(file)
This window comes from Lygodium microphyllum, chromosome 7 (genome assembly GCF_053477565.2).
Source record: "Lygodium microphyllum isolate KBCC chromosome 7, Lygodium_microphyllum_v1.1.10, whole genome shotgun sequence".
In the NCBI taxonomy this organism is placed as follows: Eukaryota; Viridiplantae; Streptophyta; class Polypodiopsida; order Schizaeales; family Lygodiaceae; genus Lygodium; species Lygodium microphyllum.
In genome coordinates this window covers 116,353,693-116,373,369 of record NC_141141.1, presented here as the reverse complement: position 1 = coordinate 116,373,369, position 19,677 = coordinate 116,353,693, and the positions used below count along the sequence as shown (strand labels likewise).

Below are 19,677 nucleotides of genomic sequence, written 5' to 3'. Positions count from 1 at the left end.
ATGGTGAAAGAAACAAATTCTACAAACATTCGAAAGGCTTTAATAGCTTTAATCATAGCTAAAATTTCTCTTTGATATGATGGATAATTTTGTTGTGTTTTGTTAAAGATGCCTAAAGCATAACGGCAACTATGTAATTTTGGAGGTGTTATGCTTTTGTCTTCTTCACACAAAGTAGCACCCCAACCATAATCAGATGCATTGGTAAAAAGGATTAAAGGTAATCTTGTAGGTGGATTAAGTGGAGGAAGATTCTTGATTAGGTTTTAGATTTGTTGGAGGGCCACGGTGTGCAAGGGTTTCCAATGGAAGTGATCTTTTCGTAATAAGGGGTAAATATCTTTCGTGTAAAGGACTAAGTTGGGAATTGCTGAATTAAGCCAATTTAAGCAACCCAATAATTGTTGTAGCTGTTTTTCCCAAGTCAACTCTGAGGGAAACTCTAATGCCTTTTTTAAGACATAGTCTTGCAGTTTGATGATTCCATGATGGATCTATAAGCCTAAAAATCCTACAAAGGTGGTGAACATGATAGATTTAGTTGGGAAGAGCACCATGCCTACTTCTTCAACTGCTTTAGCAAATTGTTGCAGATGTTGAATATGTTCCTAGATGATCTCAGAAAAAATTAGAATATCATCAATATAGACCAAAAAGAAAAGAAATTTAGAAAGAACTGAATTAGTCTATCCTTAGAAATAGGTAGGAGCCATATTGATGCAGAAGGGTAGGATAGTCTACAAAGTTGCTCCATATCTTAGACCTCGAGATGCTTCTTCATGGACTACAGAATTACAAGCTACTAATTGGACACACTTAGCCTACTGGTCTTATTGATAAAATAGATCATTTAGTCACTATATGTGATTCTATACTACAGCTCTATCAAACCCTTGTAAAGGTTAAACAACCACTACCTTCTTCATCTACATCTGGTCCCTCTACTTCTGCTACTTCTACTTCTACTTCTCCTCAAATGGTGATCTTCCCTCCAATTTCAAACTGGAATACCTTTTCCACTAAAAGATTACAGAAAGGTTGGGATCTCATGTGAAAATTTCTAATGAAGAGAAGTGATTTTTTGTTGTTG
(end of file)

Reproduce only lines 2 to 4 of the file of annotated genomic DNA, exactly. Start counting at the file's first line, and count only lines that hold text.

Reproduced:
Source record: "Lygodium microphyllum isolate KBCC chromosome 7, Lygodium_microphyllum_v1.1.10, whole genome shotgun sequence".
In the NCBI taxonomy this organism is placed as follows: Eukaryota; Viridiplantae; Streptophyta; class Polypodiopsida; order Schizaeales; family Lygodiaceae; genus Lygodium; species Lygodium microphyllum.
In genome coordinates this window covers 116,353,693-116,373,369 of record NC_141141.1, presented here as the reverse complement: position 1 = coordinate 116,373,369, position 19,677 = coordinate 116,353,693, and the positions used below count along the sequence as shown (strand labels likewise).